When James Marcellus Lents moved from Colorado to Southern California to become executive officer of the South Coast Air Quality Management District, he got rid of his gasoline-powered lawn mower and bought a push mower because it pollutes less.
When an acquaintance dropped by recently to take him to lunch, Lents suggested they ride in a specially equipped Ford that can run on either gasoline or cleaner-burning methanol.
Personal sacrifices and technological innovations are just what Lents says are needed if the four-county South Coast Air Basin, which has the nation's worst air pollution, is ever to meet federal clean air standards.
Now, after a year as chief of the nation's largest regional air pollution control agency, Lents is preparing to translate those tenets into a broad clean-air strategy that eventually could have an impact on the lives of 11.8 million residents whose activities account for half of the basin's air pollution. Industrial polluters account for the rest.
"I personally think it's worth some personal sacrifice to live in an area with beautiful skies, good clean air to breathe, and go out and jog when you want to," said Lents.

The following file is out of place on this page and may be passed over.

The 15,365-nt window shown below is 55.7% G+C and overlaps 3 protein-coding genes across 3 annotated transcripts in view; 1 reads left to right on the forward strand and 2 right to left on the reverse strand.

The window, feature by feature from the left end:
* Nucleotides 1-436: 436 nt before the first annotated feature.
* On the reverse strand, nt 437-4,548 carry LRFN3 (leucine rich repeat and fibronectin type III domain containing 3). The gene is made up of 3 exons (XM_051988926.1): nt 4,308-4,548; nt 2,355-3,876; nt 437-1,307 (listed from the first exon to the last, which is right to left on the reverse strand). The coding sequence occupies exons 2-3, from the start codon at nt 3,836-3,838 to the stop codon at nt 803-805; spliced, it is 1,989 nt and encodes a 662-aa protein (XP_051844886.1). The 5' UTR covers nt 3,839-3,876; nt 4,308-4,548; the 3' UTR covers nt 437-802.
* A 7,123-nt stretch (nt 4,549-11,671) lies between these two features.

The air basin--Los Angeles, Orange, Riverside and San Bernardino counties--missed the federal Clean Air Act's Dec. 31 deadline for meeting ozone and carbon monoxide standards.
This month the district embarks on a nine-month campaign to enlist popular support for the strategy, known as an Air Quality Management Plan, which will provide the framework for an array of clean air rules and regulations intended to clear the skies of health-threatening levels of air pollutants within a generation.
"I believe it can be done. I believe I can demonstrate how it can be done and I believe what . . . needs to be done will not debilitate the economy nor cause people to have to make unbelievable life style changes," Lents said.
The far-reaching ride-sharing program effecting more than 8,000 employers and 1.5 million workers approved Dec. 11 by the district's governing board was a beginning.